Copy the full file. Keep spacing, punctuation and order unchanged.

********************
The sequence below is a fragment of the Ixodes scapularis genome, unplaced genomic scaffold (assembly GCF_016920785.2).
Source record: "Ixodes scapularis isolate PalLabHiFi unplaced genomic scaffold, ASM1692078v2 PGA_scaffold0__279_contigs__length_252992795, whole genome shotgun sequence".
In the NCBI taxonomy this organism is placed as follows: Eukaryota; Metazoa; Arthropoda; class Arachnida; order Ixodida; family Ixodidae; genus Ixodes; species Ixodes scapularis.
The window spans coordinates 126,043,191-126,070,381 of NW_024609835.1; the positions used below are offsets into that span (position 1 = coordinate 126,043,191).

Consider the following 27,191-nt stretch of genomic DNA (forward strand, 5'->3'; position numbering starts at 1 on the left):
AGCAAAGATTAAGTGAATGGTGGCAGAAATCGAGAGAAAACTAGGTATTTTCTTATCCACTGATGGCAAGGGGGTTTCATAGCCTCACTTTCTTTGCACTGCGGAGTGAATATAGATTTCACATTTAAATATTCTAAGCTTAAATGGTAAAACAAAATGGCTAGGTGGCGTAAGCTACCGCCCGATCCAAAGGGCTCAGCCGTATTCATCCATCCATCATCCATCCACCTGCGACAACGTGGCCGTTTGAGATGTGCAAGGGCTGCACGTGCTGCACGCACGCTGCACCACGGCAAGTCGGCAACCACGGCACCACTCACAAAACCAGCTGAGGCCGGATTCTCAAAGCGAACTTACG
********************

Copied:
The sequence below is a fragment of the Ixodes scapularis genome, unplaced genomic scaffold (assembly GCF_016920785.2).
Source record: "Ixodes scapularis isolate PalLabHiFi unplaced genomic scaffold, ASM1692078v2 PGA_scaffold0__279_contigs__length_252992795, whole genome shotgun sequence".
In the NCBI taxonomy this organism is placed as follows: Eukaryota; Metazoa; Arthropoda; class Arachnida; order Ixodida; family Ixodidae; genus Ixodes; species Ixodes scapularis.
The window spans coordinates 126,043,191-126,070,381 of NW_024609835.1; the positions used below are offsets into that span (position 1 = coordinate 126,043,191).

Consider the following 27,191-nt stretch of genomic DNA (forward strand, 5'->3'; position numbering starts at 1 on the left):
AGCAAAGATTAAGTGAATGGTGGCAGAAATCGAGAGAAAACTAGGTATTTTCTTATCCACTGATGGCAAGGGGGTTTCATAGCCTCACTTTCTTTGCACTGCGGAGTGAATATAGATTTCACATTTAAATATTCTAAGCTTAAATGGTAAAACAAAATGGCTAGGTGGCGTAAGCTACCGCCCGATCCAAAGGGCTCAGCCGTATTCATCCATCCATCATCCATCCACCTGCGACAACGTGGCCGTTTGAGATGTGCAAGGGCTGCACGTGCTGCACGCACGCTGCACCACGGCAAGTCGGCAACCACGGCACCACTCACAAAACCAGCTGAGGCCGGATTCTCAAAGCGAACTTACG